As the Texas legislature convenes this year for its 87th legislation, education should be put at the forefront. It is easy at times to look at cutting education funding but doing so will be detrimental to Texas children and families. As we enter into this session there is good news with the Texas budget. There were cutbacks made during the summer of 2020 by Governor Abbot. This past December the federal government gave Texas $5 billion in federal relief funds for education. This gives us hope that the lawmakers will use funds to support the needs of our public education system. Additionally, the rise in property taxes within the last nine years can support our current educational needs. The lawmakers can shore up funds from these funds that are set aside, and navigate them to our public education system.

The lawmakers have plenty of resources to ensure our children are being educated. There are funds that can be allocated to public education, we just need the legislatures to ensure this is a priority. This might be a small step for the lawmakers in Austin, yet it can lead to a large step in the right direction towards the education of our Texas children.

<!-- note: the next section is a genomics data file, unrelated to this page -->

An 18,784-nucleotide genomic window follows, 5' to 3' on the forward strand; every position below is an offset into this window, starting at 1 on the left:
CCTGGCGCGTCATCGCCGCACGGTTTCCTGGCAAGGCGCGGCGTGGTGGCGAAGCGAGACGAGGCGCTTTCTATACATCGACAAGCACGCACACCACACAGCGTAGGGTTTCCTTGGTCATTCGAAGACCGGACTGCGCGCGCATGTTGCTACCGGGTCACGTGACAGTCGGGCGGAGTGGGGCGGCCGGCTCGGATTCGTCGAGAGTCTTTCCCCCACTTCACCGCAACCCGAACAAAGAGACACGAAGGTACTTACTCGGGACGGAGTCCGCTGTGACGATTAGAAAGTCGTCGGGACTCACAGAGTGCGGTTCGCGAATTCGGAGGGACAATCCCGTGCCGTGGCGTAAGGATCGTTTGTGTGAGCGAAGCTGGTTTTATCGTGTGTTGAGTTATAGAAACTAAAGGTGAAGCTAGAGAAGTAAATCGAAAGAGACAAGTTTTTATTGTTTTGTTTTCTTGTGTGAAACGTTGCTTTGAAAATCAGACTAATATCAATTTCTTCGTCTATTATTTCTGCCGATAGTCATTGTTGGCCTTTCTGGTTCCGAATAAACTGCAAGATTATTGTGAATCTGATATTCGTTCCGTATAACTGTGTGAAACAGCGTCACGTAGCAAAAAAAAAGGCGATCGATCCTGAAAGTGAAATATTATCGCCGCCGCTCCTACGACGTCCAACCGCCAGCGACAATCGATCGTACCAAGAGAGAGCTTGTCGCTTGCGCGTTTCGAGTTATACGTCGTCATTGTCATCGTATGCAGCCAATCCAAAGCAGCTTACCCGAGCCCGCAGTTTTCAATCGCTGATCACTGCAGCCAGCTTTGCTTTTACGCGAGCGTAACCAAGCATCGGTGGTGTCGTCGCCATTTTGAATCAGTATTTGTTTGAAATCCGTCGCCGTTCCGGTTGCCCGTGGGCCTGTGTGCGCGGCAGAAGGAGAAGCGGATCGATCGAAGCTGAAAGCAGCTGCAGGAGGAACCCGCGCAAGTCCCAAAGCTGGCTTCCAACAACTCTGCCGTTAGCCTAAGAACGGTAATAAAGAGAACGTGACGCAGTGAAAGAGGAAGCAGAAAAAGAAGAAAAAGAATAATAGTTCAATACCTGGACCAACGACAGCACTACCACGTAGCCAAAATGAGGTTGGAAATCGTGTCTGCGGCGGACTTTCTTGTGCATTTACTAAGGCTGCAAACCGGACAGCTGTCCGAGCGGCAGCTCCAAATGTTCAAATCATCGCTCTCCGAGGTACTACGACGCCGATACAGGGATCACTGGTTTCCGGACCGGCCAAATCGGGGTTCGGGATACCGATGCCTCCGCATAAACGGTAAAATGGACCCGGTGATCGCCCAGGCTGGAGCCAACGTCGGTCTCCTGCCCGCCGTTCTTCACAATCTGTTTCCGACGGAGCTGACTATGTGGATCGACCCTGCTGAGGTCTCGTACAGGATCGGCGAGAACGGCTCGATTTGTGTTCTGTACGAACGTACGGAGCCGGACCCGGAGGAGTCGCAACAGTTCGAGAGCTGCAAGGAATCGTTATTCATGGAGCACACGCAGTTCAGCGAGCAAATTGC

LGBT Youth Exist, are Overrepresented in the Foster Care & Juvenile Systems, and Deserve Protections

 

Despite campaigning on promises to protect and support the LGBTQ community, the Trump Administration has sought out to harm LGBT folks since his inauguration in 2017 weaponizing various policy initiatives and a cabinet of notoriously anti-LGBTQ politicians against the community. While largely aimed at LGBTQ adults, these attacks have also hurt LGBT youth. Despite making up only 9.5 percent of youth in the US, percent of LGBTQ Youth are disproportionality represented in both the Foster Care and Juvenile Systems. In a recent study of California youth grades 6-12, researchers found over 30% of youth living in foster care identified as LGBTQ. While not widely researched, it is estimated that 20% of all youth in juvenile justice facilities are LGB. Additionally, LGBT Youth are 120% more likely to experience homelessness. These youth are particularly vulnerable youth are in dire need of increased protections, and the incoming Biden-Harris administration is in an excellent position to provide just that.